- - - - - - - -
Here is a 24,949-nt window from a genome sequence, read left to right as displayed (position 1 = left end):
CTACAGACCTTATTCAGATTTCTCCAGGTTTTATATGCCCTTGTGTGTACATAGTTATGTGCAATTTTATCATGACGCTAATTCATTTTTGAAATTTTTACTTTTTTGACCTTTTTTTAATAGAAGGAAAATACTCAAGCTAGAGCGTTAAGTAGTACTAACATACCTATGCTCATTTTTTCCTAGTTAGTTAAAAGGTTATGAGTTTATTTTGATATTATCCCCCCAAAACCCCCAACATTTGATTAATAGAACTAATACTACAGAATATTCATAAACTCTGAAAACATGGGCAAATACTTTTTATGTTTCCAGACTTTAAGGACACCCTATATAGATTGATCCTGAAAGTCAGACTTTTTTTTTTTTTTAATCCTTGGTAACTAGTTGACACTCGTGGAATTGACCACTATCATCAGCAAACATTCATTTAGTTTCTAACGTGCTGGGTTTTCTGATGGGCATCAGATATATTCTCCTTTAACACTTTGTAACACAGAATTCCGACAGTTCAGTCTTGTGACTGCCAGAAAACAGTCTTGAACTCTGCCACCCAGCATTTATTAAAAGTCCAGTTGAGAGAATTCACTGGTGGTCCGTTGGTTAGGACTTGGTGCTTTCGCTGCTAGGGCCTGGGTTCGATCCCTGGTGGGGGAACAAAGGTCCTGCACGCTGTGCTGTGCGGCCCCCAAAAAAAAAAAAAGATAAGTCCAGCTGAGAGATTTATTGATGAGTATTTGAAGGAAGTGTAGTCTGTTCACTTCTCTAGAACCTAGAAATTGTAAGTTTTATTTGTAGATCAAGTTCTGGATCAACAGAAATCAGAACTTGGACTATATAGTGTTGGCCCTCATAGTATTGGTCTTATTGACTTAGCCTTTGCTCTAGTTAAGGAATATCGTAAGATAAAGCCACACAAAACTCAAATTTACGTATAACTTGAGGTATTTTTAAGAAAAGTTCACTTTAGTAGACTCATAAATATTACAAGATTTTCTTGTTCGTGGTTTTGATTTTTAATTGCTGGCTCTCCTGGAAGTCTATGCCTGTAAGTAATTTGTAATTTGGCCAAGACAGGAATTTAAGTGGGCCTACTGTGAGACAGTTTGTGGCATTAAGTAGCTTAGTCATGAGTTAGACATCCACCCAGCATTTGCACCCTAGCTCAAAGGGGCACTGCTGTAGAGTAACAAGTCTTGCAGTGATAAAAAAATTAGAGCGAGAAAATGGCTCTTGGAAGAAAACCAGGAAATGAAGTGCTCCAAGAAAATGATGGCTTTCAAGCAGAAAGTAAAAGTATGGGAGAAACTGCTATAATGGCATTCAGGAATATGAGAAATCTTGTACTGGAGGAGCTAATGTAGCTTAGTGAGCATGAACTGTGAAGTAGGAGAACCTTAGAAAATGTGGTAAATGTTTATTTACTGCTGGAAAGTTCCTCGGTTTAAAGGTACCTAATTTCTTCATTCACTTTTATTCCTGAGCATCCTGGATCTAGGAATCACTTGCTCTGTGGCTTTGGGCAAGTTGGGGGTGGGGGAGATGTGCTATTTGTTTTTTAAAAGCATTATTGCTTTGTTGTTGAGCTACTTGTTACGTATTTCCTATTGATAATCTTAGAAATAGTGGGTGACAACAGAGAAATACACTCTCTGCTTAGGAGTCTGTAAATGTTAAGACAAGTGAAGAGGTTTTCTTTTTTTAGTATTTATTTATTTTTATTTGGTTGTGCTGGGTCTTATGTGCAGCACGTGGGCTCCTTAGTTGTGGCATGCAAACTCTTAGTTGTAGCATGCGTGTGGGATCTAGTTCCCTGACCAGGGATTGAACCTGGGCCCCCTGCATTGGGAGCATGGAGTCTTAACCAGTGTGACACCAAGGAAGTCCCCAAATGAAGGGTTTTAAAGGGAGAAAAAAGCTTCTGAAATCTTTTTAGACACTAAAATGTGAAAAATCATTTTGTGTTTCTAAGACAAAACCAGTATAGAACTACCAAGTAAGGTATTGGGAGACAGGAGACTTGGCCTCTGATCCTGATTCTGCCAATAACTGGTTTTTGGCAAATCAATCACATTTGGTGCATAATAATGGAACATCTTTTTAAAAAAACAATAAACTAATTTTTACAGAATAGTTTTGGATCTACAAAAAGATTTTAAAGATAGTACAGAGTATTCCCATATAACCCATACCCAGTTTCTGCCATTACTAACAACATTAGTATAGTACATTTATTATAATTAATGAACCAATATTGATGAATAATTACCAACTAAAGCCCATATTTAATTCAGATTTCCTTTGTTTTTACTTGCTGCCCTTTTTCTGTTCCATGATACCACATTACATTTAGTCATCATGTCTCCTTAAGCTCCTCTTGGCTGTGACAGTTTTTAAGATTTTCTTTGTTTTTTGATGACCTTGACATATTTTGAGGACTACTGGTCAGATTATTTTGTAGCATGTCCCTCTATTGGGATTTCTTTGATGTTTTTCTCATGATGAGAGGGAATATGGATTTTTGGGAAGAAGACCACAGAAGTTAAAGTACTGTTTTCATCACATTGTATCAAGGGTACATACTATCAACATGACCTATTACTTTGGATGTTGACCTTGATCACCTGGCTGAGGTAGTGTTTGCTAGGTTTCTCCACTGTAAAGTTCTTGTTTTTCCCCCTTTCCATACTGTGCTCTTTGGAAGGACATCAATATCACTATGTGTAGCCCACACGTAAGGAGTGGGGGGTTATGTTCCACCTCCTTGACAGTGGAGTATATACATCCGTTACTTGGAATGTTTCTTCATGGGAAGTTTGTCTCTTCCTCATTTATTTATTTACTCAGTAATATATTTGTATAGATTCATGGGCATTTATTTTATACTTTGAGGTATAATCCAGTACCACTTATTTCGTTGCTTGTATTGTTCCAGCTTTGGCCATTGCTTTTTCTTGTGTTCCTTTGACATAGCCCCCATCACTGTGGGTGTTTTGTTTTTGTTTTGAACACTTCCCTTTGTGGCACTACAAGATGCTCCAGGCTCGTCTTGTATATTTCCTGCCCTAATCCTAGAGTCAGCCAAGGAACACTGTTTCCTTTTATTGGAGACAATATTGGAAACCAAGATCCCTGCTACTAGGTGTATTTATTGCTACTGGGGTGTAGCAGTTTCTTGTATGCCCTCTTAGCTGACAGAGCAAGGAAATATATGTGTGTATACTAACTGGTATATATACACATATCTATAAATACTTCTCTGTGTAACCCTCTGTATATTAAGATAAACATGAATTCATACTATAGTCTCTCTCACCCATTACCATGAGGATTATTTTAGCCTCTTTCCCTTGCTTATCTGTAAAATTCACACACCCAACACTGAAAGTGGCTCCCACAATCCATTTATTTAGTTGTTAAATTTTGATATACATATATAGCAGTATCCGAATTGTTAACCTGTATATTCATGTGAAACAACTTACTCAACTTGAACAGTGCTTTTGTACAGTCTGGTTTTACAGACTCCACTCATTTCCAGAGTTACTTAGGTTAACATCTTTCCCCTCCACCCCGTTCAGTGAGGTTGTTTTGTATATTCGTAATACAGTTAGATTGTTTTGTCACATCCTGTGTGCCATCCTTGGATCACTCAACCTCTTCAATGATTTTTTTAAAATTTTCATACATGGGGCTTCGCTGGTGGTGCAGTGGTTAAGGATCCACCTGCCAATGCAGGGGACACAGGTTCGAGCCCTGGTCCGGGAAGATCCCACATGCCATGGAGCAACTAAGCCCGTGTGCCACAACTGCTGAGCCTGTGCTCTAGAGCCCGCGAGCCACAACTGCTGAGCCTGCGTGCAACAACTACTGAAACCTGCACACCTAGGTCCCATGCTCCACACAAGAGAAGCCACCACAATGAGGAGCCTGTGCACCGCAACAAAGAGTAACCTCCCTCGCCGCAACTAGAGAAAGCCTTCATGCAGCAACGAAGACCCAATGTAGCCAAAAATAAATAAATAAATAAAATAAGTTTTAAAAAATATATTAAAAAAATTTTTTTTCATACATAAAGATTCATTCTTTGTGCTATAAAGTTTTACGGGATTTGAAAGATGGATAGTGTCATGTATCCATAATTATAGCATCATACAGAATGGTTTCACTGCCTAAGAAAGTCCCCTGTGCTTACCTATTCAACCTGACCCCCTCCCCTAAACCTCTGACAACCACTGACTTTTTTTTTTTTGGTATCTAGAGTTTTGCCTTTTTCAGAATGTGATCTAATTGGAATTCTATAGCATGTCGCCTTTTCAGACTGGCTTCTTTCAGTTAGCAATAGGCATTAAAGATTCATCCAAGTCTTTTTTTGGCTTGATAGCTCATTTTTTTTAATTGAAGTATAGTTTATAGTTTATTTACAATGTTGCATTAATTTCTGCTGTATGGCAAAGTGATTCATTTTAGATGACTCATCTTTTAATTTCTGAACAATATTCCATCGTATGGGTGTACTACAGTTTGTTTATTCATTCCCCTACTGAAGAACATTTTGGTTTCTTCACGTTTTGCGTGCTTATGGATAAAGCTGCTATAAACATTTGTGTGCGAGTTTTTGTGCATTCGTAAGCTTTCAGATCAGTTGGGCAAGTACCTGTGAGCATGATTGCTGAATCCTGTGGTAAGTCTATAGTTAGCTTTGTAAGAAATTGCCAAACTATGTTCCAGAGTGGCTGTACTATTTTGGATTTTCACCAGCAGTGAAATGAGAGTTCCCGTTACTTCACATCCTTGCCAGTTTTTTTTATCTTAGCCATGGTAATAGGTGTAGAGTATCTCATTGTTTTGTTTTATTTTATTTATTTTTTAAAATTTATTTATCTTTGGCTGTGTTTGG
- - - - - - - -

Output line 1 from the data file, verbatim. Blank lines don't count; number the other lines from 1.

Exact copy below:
Here is a 24,949-nt window from a genome sequence, read left to right as displayed (position 1 = left end):